Ah! Eugenius. Why do you do this to me? Let me preface this review by saying that this was my least favorite of Eugenides’ literary triumvirate, this book that I thought would be my favorite. That said, The Marriage Plot is only in last place because it rarely disappoints whereas The Virgin Suicides and Middlesex (favorite and second-favorite, respectively) never disappointed at all. Those are good statistics, and I’ll take a book like this any day of the week.
While reading this book I thought a lot about my opinions of the main characters and the structure of the plot and how I imagined the ending would play out. Now that I’ve finished, I find that I have something very different to say. This book changed so much from beginning, to middle, to end, that it seems like a different novel altogether from the one I began a week ago. Whereas seven days ago I was full of criticism and slightly disappointed in Eugenides, now I must willingly eat my words [thoughts]. Jeffrey Eugenius retains his title.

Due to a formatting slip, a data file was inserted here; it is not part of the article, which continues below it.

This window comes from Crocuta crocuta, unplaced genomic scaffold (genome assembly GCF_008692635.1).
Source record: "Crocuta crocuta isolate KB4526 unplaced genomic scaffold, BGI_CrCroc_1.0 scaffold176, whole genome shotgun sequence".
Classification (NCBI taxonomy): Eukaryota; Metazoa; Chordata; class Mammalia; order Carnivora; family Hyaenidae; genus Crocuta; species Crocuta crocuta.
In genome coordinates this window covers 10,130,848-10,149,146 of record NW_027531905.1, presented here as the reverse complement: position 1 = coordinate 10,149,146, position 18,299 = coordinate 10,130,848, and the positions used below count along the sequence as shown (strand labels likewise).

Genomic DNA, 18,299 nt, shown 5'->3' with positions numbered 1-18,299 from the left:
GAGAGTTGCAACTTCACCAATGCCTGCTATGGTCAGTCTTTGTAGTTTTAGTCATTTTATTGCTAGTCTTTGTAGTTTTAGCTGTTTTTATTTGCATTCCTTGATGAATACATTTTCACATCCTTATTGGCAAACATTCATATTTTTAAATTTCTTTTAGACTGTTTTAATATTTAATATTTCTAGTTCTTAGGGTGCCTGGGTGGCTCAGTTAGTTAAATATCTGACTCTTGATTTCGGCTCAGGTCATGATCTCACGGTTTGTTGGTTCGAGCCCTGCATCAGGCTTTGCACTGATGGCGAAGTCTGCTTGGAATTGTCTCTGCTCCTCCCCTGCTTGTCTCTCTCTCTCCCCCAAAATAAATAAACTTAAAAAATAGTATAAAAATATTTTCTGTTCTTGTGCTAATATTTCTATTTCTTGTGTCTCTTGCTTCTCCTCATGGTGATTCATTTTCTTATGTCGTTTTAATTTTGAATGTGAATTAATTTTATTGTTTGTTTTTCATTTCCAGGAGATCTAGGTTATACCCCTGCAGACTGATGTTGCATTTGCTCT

The Marriage Plot introduces three main characters: Madeleine Hanna, a Connecticut native with a wealthy family whose favorite authors include Austen, Eliot, and the Brontes; Mitchell Grammaticus, a religious-studies major struggling with his personal faith; and Leonard Bankhead, a fiercely intelligent, mentally ill man with a complexity that inspires love and hate from one paragraph to the next.
One of the reasons I was initially turned off to this book is one of the reasons it’s so relatable: the characters are starkly imperfect. Madeleine whines during the first one hundred pages about not being attractive to men despite the fact that every man she meets thinks she’s ravishingly beautiful, not feeling smart enough even though she’s brilliant and teachers tell her so, and generally being an insecure college student. Whether or not I found this trait exhausting because it’s familiar is too psychological for me to plumb. Nevertheless, I disliked her lack of confidence and dreaded reading about her.